A Simple Guide To Make Google Docs Accessible

Guide To Make Google Docs Accessible

Google Docs is an online word processor that enables users to create and edit documents, collaborate with others, and access their files from any device. However, some users may encounter barriers when using Google Docs due to their disabilities that affect their vision, hearing, motor skills, or cognitive abilities. To access web content, these users may rely on assistive technologies such as screen readers, braille devices, screen magnifiers, or keyboard shortcuts.

To ensure that your Google Docs are accessible to all users, you can follow some guidelines and best practices. In this blog post, we will discuss some of the most important ones.

7 Tips to Make Your Google Docs Accessible

1. Provide alt text for images, drawings, and other graphics 

Alt text is a brief description of an image, drawing, or graphic that gives screen reader users an auditory description of what’s on the screen. Otherwise, a user only hears the word “image” and may miss any relevant visual information. It is essential to provide alt text for any visual data that does not have any other text annotation.

Some images may have alt text generated automatically. It is advisable to verify that the automatic alt text is correct.

To add or edit alt text in Google Docs:

  • Select an image, drawing, or graphic.
  • Use one of the following options:
    • Right-click and select Alt text.
    • For Mac: Press ⌘ + Option + y.
    • For all other platforms: Press Ctrl + Alt + y.
  • Enter a title and description
  • Click Ok.

2. Use tables for data

Tables are a useful way to present data in a structured and organized manner. However, not all tables are accessible by default. To make your tables more accessible, you should:

  • Use tables for data, not change the visual layout of the page.
  • Include a header row at the beginning of the table.

3. Use comments and suggestions

Comments and suggestions are features that allow you to provide feedback or propose changes to your document or presentation. They are also accessible by screen reader users, who can navigate to comments using keyboard shortcuts rather than searching through your file. The file owner can also receive email notifications or review comment threads.

To use comments and suggestions in Google Docs:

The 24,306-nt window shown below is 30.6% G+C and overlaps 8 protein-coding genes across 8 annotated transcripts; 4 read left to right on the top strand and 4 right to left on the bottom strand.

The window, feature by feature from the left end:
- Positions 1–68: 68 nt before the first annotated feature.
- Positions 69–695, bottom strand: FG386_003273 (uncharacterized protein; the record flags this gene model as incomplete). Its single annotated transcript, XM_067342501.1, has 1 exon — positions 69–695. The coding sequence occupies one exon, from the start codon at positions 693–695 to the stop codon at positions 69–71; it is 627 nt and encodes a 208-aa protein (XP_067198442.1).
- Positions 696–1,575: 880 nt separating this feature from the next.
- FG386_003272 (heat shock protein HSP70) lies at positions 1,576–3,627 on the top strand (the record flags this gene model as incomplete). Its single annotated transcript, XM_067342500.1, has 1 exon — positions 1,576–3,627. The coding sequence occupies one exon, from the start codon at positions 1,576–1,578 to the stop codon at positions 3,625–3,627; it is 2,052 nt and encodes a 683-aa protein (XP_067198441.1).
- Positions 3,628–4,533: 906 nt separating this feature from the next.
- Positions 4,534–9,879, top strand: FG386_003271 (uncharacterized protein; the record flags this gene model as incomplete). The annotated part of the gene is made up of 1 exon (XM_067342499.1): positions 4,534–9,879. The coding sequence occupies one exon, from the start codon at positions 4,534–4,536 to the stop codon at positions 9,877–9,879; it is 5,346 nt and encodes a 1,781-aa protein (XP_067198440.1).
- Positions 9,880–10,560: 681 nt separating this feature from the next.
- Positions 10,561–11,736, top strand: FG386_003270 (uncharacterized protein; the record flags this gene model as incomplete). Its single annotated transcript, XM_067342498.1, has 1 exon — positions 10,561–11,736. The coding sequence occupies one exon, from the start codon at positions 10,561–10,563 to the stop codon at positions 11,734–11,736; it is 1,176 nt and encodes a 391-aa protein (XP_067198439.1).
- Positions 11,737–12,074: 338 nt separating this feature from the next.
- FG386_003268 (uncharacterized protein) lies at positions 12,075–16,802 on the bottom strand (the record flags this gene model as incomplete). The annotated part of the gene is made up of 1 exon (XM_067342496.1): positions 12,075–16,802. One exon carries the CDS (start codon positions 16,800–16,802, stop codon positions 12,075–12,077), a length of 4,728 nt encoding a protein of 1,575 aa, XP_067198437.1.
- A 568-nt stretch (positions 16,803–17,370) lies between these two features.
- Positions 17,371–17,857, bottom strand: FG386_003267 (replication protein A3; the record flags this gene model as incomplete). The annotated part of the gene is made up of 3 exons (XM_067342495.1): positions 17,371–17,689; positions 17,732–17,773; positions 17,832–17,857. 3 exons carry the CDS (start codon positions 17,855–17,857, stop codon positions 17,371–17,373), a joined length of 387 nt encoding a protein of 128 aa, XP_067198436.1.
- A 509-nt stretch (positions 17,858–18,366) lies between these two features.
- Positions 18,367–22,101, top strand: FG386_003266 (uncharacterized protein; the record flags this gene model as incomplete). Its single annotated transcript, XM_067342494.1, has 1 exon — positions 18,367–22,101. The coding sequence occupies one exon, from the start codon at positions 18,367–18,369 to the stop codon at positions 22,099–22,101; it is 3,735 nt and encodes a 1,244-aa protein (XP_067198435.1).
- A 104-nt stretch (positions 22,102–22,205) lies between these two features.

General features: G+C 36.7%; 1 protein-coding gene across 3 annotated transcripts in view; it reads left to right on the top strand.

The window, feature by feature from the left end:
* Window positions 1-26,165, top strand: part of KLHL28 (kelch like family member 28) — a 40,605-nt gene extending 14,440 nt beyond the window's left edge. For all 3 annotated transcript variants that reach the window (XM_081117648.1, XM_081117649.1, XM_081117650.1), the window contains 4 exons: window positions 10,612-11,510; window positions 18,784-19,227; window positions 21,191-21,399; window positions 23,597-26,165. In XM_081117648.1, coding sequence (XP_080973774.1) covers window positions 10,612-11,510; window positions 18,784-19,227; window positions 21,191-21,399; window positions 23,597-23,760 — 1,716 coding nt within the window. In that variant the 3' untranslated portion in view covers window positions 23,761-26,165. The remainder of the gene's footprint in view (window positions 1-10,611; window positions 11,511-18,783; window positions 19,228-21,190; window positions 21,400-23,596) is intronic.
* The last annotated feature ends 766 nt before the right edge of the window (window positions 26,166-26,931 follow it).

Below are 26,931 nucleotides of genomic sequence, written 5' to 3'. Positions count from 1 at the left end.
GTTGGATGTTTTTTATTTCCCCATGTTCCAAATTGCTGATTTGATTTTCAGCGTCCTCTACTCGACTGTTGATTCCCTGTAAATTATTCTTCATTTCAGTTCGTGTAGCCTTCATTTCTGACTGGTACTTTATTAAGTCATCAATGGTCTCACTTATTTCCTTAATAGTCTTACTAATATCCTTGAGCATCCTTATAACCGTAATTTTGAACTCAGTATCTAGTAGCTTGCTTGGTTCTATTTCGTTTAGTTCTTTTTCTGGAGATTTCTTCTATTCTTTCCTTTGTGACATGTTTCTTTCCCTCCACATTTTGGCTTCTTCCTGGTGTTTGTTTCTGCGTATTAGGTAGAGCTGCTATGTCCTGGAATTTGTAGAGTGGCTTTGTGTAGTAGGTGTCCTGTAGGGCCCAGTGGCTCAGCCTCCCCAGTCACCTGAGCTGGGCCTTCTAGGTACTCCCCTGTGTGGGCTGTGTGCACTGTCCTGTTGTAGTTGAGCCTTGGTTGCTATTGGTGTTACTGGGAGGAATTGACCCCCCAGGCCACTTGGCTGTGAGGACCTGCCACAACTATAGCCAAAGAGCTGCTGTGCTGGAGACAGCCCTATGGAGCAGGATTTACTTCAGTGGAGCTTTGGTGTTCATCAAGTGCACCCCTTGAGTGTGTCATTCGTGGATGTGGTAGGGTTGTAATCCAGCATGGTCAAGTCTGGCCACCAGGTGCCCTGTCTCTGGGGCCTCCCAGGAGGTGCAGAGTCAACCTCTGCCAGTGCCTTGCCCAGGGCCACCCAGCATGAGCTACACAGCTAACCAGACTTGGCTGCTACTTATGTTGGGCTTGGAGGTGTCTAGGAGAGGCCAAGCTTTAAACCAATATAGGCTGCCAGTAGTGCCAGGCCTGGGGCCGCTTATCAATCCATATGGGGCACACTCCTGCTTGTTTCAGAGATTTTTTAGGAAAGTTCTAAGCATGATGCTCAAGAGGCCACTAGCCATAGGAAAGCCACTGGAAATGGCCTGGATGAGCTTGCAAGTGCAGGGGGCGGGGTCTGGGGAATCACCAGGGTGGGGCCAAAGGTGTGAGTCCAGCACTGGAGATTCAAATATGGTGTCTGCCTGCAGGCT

1. Select the text or object you want to comment on or suggest a change to.
  2. Use one of the following options:
    • Click Insert > Comment.
    • Click the comment icon in the toolbar.
    • Right-click and select Comment.
    • For Mac: Press ⌘ + Option + m.
    • For all other platforms: Press Ctrl + Alt + m.
  3. Type your comment or suggestion and click “Comment” or “Suggest.”

4. Ensure high color contrast

Color contrast is the difference between colors. The high color contrast makes text and images easier to perceive and comprehend. Web Content Accessibility Guidelines (WCAG) 2.0 recommend a minimum ratio of 4.5:1 for large text and 7:1 for other text and images. For example, avoid using light gray text on a white background.

To check contrast, you can use one of these tools:

  • WebAIM contrast checker: This is a website that allows you to enter Pantone and font data to get a pass/fail rating based on WCAG 2.1 compliance.
  • Advancedbytez Web Color Contrast Checker: This tool allows you to enter color values to check contrast.

5. Use descriptive link text

Links are essential for accessing more information and navigating web content. However, not all links are clear and meaningful by themselves. Screen readers can scan for links, so descriptive link text is helpful. It’s best to use the title of the page as the link text.

For example, if you link to your profile page, the link text should say “my profile,” not “click here.”

To edit link text in Google Docs:

  1. Select the link you want to edit.
  2. Click the link icon in the toolbar, or press Ctrl + k (Windows or Chrome OS) or ⌘ + k (Mac).
  3. Edit the link text in the Text field.
  4. Click Apply.

6. Adjust text size and alignment

Text size and alignment affect the readability and appearance of your document or presentation. To make your document or presentation more readable, you should:

  • Use large, left-aligned text when possible. Justified text is more difficult to read because of the extra space between the words. To change the alignment, press Ctrl + Shift + L (Windows or Chrome OS) or ⌘ + Shift + L (Mac).
  • Use text to convey formatting. It is not advisable to rely on visual formatting alone to communicate meaning. Screen readers may not announce formatting changes, such as boldface or highlighting. For example, to mark an important section of the text, add the word “Important.”

7. Use numbered and bulleted lists

Google Docs and Google Slides automatically detect and format some lists for accessibility. For example, if you start a new line in your document by typing the number 1 followed by a period, the new line automatically becomes the first item in a numbered list.

Using numbered and bulleted lists helps organize your information and makes it easier for screen reader users to navigate through your document or presentation.

We hope you now have a firm grasp on how to make your Google Docs accessible. If you need assistance with accessibility services, please get in touch with us at info@aeldata.com.

Picture of Aditya Bikkani

Aditya Bikkani

Aditya is the COO of AELData, a growing technology company in the Digital Publishing and Education sectors. He is also an entrepreneur and founder of an accessibility tool called LERA. A W3C COGA (Cognitive and Learning Disabilities Accessibility) Community Member Aditya contributes to researching methodologies to improve web accessibility and usability for people with cognitive and learning disabilities.

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